Hałas is that brilliant little secret that every neighborhood deserves: a cool little café snuck down a leafy residential street – amid the vinyl albums for sale, find a crew of staunch regulars arriving for weird non-alc. beers and specialty coffee brewed by a super friendly team inside an attractive basement comprised of crisp white walls and retro fittings. You want summer to return just to be able to sit on their outdoor bench and wallow in the shade. ul. Jagiellońska 30 & Elsterska 10


Head to this warm den to sink inside comfy retro chairs and wallow in the natural light that seeps through the window. Prepared on a Nuova Simonelli machine, the coffee hails from a range of pedigree roasters such as Warsaw’s own Coffee Lab. Creaky wooden floorboards, local artwork and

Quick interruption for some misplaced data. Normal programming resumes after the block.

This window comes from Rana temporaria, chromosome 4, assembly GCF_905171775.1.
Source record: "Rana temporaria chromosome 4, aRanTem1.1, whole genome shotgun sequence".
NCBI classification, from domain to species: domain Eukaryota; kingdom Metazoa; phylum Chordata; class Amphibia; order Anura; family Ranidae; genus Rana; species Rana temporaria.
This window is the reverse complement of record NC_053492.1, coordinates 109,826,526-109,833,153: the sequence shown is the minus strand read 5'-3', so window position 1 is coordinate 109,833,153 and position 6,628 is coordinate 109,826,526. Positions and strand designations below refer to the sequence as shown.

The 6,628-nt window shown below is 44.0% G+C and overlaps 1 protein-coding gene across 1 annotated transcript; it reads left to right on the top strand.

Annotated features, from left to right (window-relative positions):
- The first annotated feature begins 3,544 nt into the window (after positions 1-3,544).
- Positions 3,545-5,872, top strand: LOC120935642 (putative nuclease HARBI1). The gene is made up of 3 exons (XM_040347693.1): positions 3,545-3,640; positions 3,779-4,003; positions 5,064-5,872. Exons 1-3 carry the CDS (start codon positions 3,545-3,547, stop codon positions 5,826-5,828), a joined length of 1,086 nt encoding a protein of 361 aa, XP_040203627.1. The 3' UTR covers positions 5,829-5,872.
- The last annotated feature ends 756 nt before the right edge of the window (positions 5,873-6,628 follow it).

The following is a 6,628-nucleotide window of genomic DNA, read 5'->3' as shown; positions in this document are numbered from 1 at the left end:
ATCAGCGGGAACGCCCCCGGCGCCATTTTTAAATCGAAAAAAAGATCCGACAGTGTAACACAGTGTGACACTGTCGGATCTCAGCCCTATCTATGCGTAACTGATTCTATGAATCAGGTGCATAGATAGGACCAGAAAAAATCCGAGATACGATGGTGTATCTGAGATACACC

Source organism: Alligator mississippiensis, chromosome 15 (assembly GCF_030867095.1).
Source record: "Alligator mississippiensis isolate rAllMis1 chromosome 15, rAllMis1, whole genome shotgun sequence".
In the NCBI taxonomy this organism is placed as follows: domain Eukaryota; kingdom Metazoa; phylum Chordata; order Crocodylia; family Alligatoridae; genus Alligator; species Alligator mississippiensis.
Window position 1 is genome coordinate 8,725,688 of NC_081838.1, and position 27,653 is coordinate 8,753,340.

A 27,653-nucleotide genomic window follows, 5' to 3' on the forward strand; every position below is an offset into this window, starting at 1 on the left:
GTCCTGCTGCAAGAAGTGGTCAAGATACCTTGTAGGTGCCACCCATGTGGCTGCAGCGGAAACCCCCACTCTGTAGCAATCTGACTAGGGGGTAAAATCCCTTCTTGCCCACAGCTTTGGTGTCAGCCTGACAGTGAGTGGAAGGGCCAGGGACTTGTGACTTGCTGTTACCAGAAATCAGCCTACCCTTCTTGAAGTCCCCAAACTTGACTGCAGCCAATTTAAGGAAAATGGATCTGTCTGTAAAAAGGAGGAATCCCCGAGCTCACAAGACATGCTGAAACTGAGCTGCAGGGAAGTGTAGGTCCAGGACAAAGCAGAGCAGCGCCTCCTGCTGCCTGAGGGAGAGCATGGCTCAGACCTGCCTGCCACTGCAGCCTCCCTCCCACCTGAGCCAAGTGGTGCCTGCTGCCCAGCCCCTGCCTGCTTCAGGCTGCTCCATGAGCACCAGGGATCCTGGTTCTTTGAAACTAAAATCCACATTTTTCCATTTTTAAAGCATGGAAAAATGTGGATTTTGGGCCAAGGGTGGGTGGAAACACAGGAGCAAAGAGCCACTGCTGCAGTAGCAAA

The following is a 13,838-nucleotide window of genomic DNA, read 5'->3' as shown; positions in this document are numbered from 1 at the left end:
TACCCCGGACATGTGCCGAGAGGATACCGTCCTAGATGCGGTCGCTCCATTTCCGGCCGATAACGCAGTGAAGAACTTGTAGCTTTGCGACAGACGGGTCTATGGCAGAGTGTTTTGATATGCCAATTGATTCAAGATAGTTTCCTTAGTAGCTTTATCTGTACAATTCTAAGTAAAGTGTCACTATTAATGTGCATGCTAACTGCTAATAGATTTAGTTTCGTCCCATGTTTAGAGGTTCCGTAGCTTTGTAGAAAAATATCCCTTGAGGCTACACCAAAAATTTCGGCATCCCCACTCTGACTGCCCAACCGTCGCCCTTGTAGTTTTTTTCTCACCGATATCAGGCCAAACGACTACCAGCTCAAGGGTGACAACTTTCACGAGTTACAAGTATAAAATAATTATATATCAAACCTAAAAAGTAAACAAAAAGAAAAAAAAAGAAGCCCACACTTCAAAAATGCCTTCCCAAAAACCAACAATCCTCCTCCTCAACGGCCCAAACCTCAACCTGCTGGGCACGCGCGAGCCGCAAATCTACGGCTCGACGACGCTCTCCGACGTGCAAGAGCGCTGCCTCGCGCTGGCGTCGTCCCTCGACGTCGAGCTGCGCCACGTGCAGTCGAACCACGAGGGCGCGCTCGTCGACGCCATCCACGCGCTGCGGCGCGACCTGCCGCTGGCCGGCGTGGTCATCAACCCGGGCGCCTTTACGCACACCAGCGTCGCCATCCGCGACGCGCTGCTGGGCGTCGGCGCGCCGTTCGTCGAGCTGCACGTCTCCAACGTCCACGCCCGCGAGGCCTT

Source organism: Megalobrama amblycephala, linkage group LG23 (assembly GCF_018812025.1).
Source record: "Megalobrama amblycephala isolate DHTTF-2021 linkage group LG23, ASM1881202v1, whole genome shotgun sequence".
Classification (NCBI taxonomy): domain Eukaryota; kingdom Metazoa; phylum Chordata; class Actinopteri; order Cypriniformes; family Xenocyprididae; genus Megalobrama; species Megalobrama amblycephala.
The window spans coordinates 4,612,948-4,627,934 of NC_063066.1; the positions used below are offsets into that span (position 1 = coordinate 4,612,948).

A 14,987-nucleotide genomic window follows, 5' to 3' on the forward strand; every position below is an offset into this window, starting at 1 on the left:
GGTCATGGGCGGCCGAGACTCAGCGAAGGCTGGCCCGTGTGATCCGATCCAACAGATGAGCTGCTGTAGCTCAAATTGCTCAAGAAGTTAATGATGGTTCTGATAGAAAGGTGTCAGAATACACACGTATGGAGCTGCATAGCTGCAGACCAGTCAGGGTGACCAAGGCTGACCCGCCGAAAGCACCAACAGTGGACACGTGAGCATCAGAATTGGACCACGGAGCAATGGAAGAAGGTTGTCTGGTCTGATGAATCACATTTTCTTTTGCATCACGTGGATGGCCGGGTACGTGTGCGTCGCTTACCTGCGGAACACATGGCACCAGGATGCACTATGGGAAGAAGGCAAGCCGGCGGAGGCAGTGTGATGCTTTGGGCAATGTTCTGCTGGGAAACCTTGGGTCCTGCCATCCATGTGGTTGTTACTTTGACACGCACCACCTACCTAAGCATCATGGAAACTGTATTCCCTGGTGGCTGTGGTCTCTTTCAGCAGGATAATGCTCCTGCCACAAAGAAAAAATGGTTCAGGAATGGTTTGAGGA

Drink! listings non-obtrusive colors make it a prime perch after a wintry prowl through the parks of Powiśle. ul. Fabryczna 28/30


This neighborhood café offers a human touch in an area filling itself with gleaming glass blocks and gated compounds. Acting as a magnetic force, the homemade nitro machine (“I just like making things,” says the owner), is a thing of legend. ul. Łucka 18


An evergreen institution, the specialty coffee at Relaks commands respect across Poland. Jacketed in chipboard panels and retro posters, the buzz has lasted so long as to become ingrained in their DNA. ul. Puławska 48